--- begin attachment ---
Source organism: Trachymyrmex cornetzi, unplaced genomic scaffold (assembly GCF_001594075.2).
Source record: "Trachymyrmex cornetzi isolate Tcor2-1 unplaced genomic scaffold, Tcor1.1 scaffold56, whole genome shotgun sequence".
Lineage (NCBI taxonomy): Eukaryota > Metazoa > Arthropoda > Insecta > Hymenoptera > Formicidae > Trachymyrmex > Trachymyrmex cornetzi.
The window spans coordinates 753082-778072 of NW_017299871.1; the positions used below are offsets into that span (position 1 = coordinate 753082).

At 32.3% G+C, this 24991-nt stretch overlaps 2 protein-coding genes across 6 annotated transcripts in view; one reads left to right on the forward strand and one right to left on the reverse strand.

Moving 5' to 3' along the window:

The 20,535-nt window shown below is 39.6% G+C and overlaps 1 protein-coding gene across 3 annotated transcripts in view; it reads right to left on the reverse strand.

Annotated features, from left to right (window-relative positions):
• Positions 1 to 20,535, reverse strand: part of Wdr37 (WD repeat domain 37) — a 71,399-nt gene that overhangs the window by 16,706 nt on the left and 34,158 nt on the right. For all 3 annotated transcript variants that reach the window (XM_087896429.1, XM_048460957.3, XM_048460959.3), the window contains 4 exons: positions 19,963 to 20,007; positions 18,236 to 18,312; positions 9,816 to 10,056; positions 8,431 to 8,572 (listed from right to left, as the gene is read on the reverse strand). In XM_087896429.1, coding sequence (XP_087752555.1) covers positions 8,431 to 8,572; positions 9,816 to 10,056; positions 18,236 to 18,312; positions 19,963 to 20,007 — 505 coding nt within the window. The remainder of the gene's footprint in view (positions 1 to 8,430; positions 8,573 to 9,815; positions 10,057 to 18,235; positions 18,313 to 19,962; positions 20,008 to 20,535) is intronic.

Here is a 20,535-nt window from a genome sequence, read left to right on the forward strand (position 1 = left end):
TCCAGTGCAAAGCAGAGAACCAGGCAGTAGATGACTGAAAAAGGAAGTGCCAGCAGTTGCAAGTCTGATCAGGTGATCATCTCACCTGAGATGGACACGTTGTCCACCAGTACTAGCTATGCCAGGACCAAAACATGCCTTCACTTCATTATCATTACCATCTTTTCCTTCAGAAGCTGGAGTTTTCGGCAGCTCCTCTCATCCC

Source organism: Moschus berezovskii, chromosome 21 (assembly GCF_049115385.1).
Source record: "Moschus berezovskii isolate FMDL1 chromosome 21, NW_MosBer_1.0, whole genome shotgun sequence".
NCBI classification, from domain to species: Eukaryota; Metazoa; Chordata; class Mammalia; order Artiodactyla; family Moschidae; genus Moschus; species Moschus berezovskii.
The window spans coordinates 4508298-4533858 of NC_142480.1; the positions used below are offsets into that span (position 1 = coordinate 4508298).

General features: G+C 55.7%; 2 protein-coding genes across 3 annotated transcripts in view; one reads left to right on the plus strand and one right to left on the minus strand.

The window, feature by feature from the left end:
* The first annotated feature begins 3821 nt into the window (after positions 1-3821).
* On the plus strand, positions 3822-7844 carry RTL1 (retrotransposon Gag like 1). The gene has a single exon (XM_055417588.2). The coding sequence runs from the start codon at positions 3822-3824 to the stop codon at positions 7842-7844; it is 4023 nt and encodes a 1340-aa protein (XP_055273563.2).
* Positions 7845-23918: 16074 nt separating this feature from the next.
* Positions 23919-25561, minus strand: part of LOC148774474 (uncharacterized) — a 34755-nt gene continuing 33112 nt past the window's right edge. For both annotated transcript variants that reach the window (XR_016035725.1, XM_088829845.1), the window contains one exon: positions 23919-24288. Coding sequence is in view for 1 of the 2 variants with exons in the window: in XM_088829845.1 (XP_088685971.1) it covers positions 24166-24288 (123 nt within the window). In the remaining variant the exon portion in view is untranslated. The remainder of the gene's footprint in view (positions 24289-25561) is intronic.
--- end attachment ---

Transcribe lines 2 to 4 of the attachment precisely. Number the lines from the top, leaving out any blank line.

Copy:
Source record: "Trachymyrmex cornetzi isolate Tcor2-1 unplaced genomic scaffold, Tcor1.1 scaffold56, whole genome shotgun sequence".
Lineage (NCBI taxonomy): Eukaryota > Metazoa > Arthropoda > Insecta > Hymenoptera > Formicidae > Trachymyrmex > Trachymyrmex cornetzi.
The window spans coordinates 753082-778072 of NW_017299871.1; the positions used below are offsets into that span (position 1 = coordinate 753082).